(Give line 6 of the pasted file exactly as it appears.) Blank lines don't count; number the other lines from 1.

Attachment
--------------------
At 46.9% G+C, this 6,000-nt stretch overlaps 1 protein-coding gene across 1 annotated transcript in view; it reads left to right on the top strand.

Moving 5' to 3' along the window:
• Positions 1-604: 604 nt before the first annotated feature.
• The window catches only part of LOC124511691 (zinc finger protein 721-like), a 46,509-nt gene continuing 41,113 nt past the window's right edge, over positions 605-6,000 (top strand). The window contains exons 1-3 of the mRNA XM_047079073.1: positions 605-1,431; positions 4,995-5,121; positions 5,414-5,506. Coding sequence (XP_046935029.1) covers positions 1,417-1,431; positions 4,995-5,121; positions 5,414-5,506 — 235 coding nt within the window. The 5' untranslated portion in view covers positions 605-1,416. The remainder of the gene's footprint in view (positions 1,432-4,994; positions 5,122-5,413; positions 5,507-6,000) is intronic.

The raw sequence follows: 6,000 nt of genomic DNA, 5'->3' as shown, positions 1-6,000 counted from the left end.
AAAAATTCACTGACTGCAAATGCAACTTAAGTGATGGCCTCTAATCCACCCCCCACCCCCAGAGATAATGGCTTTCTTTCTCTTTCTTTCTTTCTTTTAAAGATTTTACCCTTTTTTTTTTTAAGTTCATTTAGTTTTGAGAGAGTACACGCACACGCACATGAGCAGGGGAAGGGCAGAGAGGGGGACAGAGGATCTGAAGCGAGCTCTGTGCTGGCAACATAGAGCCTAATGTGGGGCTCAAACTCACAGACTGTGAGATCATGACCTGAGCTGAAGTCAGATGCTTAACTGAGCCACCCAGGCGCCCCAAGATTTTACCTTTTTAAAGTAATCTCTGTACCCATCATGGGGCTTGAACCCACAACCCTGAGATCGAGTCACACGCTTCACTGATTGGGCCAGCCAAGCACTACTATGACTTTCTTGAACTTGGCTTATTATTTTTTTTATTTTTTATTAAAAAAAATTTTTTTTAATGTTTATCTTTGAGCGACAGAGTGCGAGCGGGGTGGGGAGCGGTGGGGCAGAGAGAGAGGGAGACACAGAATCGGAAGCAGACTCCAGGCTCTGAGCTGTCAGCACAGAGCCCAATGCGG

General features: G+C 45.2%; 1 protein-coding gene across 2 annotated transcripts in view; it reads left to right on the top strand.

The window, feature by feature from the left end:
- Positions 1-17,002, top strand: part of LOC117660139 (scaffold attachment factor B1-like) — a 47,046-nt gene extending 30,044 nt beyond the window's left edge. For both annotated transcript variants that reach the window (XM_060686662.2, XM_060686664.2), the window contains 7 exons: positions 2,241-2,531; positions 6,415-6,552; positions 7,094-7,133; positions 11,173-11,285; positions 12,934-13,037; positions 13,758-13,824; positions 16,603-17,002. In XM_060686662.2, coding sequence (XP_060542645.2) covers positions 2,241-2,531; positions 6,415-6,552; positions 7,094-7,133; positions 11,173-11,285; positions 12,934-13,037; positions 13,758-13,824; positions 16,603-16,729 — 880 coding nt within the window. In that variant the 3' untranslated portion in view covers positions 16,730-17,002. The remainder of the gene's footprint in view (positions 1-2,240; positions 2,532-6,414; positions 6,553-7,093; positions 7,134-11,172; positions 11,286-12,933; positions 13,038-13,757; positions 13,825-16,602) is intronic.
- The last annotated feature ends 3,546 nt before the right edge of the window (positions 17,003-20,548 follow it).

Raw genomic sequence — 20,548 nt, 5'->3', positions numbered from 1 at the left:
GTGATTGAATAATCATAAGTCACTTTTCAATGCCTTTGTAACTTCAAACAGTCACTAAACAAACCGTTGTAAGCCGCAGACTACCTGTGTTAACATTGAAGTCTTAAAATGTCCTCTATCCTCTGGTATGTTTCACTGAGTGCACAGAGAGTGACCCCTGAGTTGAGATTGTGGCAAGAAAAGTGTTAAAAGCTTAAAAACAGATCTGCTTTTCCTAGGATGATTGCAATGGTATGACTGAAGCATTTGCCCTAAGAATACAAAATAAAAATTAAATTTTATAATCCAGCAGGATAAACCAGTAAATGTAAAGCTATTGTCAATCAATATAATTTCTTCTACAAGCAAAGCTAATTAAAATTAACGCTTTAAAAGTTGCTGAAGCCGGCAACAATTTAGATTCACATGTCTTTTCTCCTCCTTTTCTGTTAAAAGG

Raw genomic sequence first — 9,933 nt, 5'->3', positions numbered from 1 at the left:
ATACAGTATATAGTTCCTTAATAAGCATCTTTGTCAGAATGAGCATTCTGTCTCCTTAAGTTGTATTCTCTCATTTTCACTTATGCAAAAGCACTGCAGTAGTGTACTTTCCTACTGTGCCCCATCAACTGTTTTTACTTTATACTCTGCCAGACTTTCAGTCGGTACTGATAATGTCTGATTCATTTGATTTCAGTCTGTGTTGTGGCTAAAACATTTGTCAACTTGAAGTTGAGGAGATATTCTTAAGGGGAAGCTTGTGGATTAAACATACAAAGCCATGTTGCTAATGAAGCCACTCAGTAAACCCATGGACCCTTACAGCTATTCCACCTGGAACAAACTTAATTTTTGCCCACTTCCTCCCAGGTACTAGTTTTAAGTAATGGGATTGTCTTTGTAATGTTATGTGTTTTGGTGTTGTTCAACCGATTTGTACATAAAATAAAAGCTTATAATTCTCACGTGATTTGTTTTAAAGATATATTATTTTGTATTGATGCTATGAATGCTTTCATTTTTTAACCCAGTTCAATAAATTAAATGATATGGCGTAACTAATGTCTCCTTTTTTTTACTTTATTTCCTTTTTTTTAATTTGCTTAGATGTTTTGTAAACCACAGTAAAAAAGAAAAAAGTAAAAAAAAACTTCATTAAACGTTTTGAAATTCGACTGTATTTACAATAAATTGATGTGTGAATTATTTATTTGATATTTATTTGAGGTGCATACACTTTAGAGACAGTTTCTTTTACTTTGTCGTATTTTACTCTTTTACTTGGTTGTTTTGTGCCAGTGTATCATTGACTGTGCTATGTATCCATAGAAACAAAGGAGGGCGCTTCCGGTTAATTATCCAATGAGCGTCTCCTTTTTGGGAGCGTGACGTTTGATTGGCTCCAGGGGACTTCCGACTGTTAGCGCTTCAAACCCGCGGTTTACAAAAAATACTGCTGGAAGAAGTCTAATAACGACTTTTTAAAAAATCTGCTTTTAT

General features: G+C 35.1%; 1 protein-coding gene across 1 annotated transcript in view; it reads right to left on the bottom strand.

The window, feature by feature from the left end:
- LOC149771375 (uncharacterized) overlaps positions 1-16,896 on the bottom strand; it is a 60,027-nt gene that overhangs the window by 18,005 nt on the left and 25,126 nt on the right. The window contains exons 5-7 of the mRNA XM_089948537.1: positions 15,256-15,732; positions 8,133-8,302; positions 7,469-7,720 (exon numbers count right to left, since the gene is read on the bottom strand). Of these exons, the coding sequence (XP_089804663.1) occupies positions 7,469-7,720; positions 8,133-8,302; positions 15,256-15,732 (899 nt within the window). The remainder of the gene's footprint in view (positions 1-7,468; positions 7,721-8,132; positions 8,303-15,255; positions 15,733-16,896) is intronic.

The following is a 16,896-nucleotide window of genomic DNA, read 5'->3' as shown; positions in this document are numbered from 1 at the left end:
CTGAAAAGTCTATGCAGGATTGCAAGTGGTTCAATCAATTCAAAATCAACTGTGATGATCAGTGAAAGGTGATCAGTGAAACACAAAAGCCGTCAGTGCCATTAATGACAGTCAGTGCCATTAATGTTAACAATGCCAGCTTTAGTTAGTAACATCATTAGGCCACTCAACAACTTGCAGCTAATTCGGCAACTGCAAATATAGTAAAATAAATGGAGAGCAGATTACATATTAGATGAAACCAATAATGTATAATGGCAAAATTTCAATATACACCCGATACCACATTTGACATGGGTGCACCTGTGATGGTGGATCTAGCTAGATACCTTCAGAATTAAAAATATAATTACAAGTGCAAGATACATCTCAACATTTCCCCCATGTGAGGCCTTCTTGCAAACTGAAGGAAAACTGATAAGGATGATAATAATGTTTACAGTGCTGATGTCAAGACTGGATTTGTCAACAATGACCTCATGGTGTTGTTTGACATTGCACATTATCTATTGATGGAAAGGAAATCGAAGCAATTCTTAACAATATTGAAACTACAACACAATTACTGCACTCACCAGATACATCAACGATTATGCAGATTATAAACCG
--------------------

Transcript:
AAAAATTCACTGACTGCAAATGCAACTTAAGTGATGGCCTCTAATCCACCCCCCACCCCCAGAGATAATGGCTTTCTTTCTCTTTCTTTCTTTCTTTTAAAGATTTTACCCTTTTTTTTTTTAAGTTCATTTAGTTTTGAGAGAGTACACGCACACGCACATGAGCAGGGGAAGGGCAGAGAGGGGGACAGAGGATCTGAAGCGAGCTCTGTGCTGGCAACATAGAGCCTAATGTGGGGCTCAAACTCACAGACTGTGAGATCATGACCTGAGCTGAAGTCAGATGCTTAACTGAGCCACCCAGGCGCCCCAAGATTTTACCTTTTTAAAGTAATCTCTGTACCCATCATGGGGCTTGAACCCACAACCCTGAGATCGAGTCACACGCTTCACTGATTGGGCCAGCCAAGCACTACTATGACTTTCTTGAACTTGGCTTATTATTTTTTTTATTTTTTATTAAAAAAAATTTTTTTTAATGTTTATCTTTGAGCGACAGAGTGCGAGCGGGGTGGGGAGCGGTGGGGCAGAGAGAGAGGGAGACACAGAATCGGAAGCAGACTCCAGGCTCTGAGCTGTCAGCACAGAGCCCAATGCGG